The stalwart German X-Man made his debut with the “All-New, All-Different X-Men” in 1975, designed by an artist whose name you will see pop up on this list many times: Dave Cockrum. Nightcrawler was designed for another project years earlier for DC Comics, before transitioning into a Marvel mutant. Everything about Kurt Wagner’s look just works. The blue skin with yellow eyes and pointed ears gives a demonic feeling, and the red and black leotard evokes the character’s circus performer roots. Add in that devil’s tail, and it’s a “chef’s kiss” design. It’s so good that the character has barely changed costumes since.

Batgirl
Unlike her mentor, Batgirl's costume was awesome from the very beginning.

DC Comics 

Before Barbara Gordon’s 1967 debut, there was another Bat-Girl. But wearing red and green, Bette Kane evoked Christmas more than creatures of the night. Artist Carmine Infantino designed a new Batgirl for DC, essentially for the Batman TV series to use. He nailed the design. Infantino maintained the cape and cowl of Batman, but instead of Bruce’s gray, black and yellow, Infantino went for solid black with yellow highlights. Although the TV series switched out black for purple (also iconic,) the original design is continually revived, as recently as the New 52 2011 reboot.

Storm
Dave Cockrum's original costume for Storm remains her most regal.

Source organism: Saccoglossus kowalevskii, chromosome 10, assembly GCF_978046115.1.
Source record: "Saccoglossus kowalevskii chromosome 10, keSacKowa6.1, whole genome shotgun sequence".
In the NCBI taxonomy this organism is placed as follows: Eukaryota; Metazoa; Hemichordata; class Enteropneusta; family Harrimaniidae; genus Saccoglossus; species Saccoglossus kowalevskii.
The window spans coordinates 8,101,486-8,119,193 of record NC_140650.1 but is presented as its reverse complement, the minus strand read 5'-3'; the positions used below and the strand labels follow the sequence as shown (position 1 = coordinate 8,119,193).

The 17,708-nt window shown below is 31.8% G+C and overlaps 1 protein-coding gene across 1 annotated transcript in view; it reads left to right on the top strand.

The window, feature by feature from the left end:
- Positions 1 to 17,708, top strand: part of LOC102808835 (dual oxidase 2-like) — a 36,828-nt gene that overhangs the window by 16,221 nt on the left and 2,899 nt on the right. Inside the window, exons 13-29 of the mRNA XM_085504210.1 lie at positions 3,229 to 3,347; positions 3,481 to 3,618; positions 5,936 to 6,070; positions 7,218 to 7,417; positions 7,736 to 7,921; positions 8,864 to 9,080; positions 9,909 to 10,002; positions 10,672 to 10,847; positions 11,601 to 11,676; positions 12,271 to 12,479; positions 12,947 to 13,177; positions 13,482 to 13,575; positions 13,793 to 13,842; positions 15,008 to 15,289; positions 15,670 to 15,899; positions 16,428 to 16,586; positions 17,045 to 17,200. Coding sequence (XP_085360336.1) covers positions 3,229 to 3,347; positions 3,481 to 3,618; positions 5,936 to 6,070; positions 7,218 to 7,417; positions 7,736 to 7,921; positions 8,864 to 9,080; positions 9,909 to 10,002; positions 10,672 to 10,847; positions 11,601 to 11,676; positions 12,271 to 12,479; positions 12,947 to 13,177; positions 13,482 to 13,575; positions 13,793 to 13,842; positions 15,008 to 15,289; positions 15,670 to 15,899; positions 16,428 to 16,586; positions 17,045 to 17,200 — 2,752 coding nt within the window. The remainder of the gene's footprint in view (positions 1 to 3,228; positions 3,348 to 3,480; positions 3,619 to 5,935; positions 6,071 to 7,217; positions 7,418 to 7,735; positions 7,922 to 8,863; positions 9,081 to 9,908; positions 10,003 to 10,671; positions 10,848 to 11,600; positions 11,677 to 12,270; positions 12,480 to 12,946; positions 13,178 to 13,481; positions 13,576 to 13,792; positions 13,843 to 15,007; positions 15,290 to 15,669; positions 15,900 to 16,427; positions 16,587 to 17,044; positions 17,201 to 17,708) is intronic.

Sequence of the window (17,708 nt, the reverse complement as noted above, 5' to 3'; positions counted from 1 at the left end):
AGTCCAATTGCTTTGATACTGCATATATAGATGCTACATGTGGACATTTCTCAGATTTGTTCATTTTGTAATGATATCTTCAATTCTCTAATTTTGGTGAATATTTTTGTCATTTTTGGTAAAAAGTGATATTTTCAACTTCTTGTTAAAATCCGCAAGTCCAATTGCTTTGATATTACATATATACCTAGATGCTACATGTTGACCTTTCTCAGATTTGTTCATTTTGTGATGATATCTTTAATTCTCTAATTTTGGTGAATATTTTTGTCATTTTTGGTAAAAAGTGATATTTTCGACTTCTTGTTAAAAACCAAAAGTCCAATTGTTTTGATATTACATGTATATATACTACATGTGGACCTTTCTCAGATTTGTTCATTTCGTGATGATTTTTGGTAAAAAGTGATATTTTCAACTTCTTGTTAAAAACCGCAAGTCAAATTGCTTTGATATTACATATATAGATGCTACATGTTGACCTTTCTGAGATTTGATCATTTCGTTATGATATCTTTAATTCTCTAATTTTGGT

Marvel Comics

Mutant. Goddess. X-Man. Fashion icon. Ororo Munroe has been a major Marvel hero since her debut in 1975’s Giant-Size X-Men #1. In that issue, she wore a Dave Cockrum design that the artist had originally intended for a character from rival publisher DC Comics’ Legion of Super-Heroes. He took that basic design, added in Storm’s flowing white hair and striking white eyes, and threw in an intricate headpiece. She wore that costume for most of the next decade, before trading it in for a mohawk and biker clothes. While that was cool in its own right, the Cockrum design keeps returning with only slight tweaks, because it’s just so regal.

Black Canary
Fishnets and heels might be impractical to fight crime in, but Black Canary makes it work.

DC Comics 

In no way, shape, or form is Black Canary’s superhero costume practical. It’s high heel boots and fishnet stockings after all. But comic book costumes are about design and inspiring emotions, not what you’d really wear to fight crime. Carmine Infantino designed Black Canary’s costume in 1947, and from the get-go, he had the basic design down. Black leather jacket, black fishnets, black heels, and a mass of blonde hair. In the original look, Dinah Lance’s bodice appeared a little loose-fitting, so as not to appear too sexy for kids.

But by the time the character returned in the sixties, everything about the original costume was tightened up. Canary would famously drop the classic look in the ‘80s, for what fans call the “Flashdance” look. But despite different attempts at other designs over the years, DC keeps coming back to the classic fishnet and leather. (At least in the comics—live-action is another story). Whether it’s partnering with Green Arrow, the Birds of Prey, or going solo, this seems to be the fan-favorite costume always.

Featured Image: DC Comics / Marvel Comics